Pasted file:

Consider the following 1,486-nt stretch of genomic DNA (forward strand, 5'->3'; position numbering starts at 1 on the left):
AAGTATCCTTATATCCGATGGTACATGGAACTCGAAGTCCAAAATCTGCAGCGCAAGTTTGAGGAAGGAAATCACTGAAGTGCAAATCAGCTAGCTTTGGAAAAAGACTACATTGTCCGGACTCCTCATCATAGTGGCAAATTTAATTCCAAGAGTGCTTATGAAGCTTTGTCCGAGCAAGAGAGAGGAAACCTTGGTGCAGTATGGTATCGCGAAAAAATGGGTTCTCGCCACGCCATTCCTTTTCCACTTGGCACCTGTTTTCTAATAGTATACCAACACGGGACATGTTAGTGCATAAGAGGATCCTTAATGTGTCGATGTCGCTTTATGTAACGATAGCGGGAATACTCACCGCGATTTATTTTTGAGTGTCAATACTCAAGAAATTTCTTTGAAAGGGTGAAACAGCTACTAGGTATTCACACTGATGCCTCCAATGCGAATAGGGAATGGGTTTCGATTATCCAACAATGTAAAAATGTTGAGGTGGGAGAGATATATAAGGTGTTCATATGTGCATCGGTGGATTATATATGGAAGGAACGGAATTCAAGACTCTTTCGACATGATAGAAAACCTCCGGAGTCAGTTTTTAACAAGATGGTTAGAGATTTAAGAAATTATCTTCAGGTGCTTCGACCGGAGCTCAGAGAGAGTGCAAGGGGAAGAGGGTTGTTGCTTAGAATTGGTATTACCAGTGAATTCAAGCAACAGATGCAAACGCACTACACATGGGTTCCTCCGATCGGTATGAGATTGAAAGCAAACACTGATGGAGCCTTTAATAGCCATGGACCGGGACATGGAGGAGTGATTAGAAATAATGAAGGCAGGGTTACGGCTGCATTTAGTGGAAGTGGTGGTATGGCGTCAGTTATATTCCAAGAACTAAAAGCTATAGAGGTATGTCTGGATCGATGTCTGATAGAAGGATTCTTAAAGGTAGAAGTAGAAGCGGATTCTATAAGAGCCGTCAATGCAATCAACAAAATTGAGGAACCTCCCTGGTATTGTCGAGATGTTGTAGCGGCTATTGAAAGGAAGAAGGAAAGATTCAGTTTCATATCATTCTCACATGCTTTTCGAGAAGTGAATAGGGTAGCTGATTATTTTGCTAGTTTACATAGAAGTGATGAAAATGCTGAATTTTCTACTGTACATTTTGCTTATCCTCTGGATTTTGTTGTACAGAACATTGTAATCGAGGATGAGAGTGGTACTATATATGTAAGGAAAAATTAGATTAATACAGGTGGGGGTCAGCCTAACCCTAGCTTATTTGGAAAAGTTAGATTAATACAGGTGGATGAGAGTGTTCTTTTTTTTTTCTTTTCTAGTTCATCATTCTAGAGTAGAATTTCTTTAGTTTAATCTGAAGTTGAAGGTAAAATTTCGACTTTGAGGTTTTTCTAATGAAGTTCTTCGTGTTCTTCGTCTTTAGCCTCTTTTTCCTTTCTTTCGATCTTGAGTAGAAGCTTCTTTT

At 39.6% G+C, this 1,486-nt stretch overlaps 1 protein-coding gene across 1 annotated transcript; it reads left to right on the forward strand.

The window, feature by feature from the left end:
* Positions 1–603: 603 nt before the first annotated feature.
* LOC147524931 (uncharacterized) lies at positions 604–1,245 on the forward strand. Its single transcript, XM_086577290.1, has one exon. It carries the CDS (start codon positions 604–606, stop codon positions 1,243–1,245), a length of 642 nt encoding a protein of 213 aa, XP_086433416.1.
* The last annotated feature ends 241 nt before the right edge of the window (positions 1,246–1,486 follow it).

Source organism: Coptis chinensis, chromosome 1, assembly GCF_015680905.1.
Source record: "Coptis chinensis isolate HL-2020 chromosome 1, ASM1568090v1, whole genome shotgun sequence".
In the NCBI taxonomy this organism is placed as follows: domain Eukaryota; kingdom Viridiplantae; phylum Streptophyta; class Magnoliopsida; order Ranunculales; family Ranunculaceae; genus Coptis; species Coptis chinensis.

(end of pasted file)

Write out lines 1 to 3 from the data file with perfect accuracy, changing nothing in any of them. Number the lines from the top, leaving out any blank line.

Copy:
Consider the following 1,486-nt stretch of genomic DNA (forward strand, 5'->3'; position numbering starts at 1 on the left):
AAGTATCCTTATATCCGATGGTACATGGAACTCGAAGTCCAAAATCTGCAGCGCAAGTTTGAGGAAGGAAATCACTGAAGTGCAAATCAGCTAGCTTTGGAAAAAGACTACATTGTCCGGACTCCTCATCATAGTGGCAAATTTAATTCCAAGAGTGCTTATGAAGCTTTGTCCGAGCAAGAGAGAGGAAACCTTGGTGCAGTATGGTATCGCGAAAAAATGGGTTCTCGCCACGCCATTCCTTTTCCACTTGGCACCTGTTTTCTAATAGTATACCAACACGGGACATGTTAGTGCATAAGAGGATCCTTAATGTGTCGATGTCGCTTTATGTAACGATAGCGGGAATACTCACCGCGATTTATTTTTGAGTGTCAATACTCAAGAAATTTCTTTGAAAGGGTGAAACAGCTACTAGGTATTCACACTGATGCCTCCAATGCGAATAGGGAATGGGTTTCGATTATCCAACAATGTAAAAATGTTGAGGTGGGAGAGATATATAAGGTGTTCATATGTGCATCGGTGGATTATATATGGAAGGAACGGAATTCAAGACTCTTTCGACATGATAGAAAACCTCCGGAGTCAGTTTTTAACAAGATGGTTAGAGATTTAAGAAATTATCTTCAGGTGCTTCGACCGGAGCTCAGAGAGAGTGCAAGGGGAAGAGGGTTGTTGCTTAGAATTGGTATTACCAGTGAATTCAAGCAACAGATGCAAACGCACTACACATGGGTTCCTCCGATCGGTATGAGATTGAAAGCAAACACTGATGGAGCCTTTAATAGCCATGGACCGGGACATGGAGGAGTGATTAGAAATAATGAAGGCAGGGTTACGGCTGCATTTAGTGGAAGTGGTGGTATGGCGTCAGTTATATTCCAAGAACTAAAAGCTATAGAGGTATGTCTGGATCGATGTCTGATAGAAGGATTCTTAAAGGTAGAAGTAGAAGCGGATTCTATAAGAGCCGTCAATGCAATCAACAAAATTGAGGAACCTCCCTGGTATTGTCGAGATGTTGTAGCGGCTATTGAAAGGAAGAAGGAAAGATTCAGTTTCATATCATTCTCACATGCTTTTCGAGAAGTGAATAGGGTAGCTGATTATTTTGCTAGTTTACATAGAAGTGATGAAAATGCTGAATTTTCTACTGTACATTTTGCTTATCCTCTGGATTTTGTTGTACAGAACATTGTAATCGAGGATGAGAGTGGTACTATATATGTAAGGAAAAATTAGATTAATACAGGTGGGGGTCAGCCTAACCCTAGCTTATTTGGAAAAGTTAGATTAATACAGGTGGATGAGAGTGTTCTTTTTTTTTTCTTTTCTAGTTCATCATTCTAGAGTAGAATTTCTTTAGTTTAATCTGAAGTTGAAGGTAAAATTTCGACTTTGAGGTTTTTCTAATGAAGTTCTTCGTGTTCTTCGTCTTTAGCCTCTTTTTCCTTTCTTTCGATCTTGAGTAGAAGCTTCTTTT

At 39.6% G+C, this 1,486-nt stretch overlaps 1 protein-coding gene across 1 annotated transcript; it reads left to right on the forward strand.